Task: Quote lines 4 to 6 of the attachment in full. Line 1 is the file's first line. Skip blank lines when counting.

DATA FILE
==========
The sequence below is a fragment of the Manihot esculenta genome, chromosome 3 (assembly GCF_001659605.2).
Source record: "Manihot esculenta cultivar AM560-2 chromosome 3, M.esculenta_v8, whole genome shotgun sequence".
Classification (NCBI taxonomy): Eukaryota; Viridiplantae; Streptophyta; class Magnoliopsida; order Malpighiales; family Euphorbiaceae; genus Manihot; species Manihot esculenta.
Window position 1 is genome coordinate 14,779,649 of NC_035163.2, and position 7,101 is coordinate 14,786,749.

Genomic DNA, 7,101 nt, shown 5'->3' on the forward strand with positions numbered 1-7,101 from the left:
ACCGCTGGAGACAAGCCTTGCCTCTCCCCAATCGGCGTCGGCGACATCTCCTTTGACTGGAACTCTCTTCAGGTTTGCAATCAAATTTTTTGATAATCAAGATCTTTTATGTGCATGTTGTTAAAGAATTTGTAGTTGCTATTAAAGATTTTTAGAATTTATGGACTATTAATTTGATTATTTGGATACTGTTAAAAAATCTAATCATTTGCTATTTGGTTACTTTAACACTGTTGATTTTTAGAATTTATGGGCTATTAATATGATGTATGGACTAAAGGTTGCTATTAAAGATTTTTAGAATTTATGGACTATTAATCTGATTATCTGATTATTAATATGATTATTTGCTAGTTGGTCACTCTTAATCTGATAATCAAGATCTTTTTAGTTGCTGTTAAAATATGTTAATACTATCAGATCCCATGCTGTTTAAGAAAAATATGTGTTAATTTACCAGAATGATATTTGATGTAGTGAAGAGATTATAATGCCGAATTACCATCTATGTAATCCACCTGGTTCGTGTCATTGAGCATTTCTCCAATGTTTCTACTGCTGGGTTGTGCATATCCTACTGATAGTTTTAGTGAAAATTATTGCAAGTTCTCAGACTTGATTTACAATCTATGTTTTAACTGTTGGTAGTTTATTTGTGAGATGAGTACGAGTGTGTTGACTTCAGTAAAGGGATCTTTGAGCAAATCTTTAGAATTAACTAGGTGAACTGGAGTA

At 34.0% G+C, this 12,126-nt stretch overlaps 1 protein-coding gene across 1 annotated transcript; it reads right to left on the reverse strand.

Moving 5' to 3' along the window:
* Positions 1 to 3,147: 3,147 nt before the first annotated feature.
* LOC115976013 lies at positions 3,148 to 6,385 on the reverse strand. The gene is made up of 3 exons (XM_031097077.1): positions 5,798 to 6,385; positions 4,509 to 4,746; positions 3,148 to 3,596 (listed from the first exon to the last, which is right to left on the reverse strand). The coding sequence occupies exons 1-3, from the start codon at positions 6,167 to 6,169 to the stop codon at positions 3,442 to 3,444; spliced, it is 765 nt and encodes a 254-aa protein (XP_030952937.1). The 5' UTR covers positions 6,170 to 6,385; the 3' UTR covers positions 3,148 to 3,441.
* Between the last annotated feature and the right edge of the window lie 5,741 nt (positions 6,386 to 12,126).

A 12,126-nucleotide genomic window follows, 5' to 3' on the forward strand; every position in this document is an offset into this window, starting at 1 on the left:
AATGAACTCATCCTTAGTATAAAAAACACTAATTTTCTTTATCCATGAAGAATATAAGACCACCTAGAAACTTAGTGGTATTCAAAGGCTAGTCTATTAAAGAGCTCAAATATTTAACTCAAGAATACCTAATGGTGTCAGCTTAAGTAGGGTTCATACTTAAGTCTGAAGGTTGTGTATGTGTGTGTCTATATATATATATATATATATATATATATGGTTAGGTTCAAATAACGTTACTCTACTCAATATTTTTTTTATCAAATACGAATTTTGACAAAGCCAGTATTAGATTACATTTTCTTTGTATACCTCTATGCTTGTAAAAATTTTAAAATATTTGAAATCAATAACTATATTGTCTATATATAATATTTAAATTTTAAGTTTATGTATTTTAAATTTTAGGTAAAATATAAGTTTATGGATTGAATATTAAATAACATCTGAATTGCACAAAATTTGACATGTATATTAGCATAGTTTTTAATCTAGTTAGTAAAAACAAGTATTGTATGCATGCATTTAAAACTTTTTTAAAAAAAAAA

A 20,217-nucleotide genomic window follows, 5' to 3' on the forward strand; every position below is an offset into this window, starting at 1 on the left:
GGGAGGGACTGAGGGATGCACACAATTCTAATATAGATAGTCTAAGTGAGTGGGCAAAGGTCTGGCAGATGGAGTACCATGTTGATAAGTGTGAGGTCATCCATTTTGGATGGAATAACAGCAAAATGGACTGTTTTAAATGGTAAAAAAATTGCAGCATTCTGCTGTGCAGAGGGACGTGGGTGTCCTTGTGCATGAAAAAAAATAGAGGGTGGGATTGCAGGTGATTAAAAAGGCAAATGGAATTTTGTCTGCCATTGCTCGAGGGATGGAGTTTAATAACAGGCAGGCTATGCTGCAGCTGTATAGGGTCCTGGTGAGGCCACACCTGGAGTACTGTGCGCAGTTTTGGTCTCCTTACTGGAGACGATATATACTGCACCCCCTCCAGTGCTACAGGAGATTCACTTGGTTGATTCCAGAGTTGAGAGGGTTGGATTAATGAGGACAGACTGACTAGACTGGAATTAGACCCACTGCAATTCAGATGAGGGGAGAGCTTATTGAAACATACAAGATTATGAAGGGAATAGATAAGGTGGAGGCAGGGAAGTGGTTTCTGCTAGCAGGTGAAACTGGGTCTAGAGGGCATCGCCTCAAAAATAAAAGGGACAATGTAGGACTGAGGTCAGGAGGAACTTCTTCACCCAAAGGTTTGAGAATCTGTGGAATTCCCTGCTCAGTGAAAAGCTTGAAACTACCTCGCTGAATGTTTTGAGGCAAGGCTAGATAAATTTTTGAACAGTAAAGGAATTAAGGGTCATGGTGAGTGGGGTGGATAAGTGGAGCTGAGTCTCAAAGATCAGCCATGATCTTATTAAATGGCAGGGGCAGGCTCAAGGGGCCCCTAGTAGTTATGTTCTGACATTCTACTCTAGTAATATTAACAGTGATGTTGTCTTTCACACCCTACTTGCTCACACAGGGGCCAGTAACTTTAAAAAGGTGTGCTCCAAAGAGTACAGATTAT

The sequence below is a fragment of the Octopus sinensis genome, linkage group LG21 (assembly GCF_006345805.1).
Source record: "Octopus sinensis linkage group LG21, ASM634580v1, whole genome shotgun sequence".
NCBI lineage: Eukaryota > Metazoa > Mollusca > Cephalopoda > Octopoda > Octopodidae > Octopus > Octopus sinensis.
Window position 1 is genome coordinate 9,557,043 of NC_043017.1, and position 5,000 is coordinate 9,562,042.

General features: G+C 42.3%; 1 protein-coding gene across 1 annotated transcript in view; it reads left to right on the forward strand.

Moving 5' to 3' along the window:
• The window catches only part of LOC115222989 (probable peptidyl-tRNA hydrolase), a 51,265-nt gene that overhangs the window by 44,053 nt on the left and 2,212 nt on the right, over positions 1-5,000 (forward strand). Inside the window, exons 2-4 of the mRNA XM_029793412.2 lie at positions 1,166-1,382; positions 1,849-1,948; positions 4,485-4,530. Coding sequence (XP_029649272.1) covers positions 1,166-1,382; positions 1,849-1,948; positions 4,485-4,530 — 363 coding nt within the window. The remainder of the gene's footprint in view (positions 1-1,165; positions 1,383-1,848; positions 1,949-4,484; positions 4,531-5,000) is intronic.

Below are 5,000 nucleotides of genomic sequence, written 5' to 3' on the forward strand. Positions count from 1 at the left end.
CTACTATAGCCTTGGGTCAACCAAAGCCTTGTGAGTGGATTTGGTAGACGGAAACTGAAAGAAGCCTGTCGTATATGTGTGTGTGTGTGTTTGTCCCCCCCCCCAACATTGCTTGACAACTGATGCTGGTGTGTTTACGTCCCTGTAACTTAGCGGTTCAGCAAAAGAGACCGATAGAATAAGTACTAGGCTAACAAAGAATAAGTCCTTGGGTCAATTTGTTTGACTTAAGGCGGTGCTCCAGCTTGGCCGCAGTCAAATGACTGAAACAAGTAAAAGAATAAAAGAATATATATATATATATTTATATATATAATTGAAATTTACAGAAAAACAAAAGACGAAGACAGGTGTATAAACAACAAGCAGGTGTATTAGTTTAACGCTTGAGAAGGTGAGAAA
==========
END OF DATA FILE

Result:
Window position 1 is genome coordinate 14,779,649 of NC_035163.2, and position 7,101 is coordinate 14,786,749.

Genomic DNA, 7,101 nt, shown 5'->3' on the forward strand with positions numbered 1-7,101 from the left:
ACCGCTGGAGACAAGCCTTGCCTCTCCCCAATCGGCGTCGGCGACATCTCCTTTGACTGGAACTCTCTTCAGGTTTGCAATCAAATTTTTTGATAATCAAGATCTTTTATGTGCATGTTGTTAAAGAATTTGTAGTTGCTATTAAAGATTTTTAGAATTTATGGACTATTAATTTGATTATTTGGATACTGTTAAAAAATCTAATCATTTGCTATTTGGTTACTTTAACACTGTTGATTTTTAGAATTTATGGGCTATTAATATGATGTATGGACTAAAGGTTGCTATTAAAGATTTTTAGAATTTATGGACTATTAATCTGATTATCTGATTATTAATATGATTATTTGCTAGTTGGTCACTCTTAATCTGATAATCAAGATCTTTTTAGTTGCTGTTAAAATATGTTAATACTATCAGATCCCATGCTGTTTAAGAAAAATATGTGTTAATTTACCAGAATGATATTTGATGTAGTGAAGAGATTATAATGCCGAATTACCATCTATGTAATCCACCTGGTTCGTGTCATTGAGCATTTCTCCAATGTTTCTACTGCTGGGTTGTGCATATCCTACTGATAGTTTTAGTGAAAATTATTGCAAGTTCTCAGACTTGATTTACAATCTATGTTTTAACTGTTGGTAGTTTATTTGTGAGATGAGTACGAGTGTGTTGACTTCAGTAAAGGGATCTTTGAGCAAATCTTTAGAATTAACTAGGTGAACTGGAGTA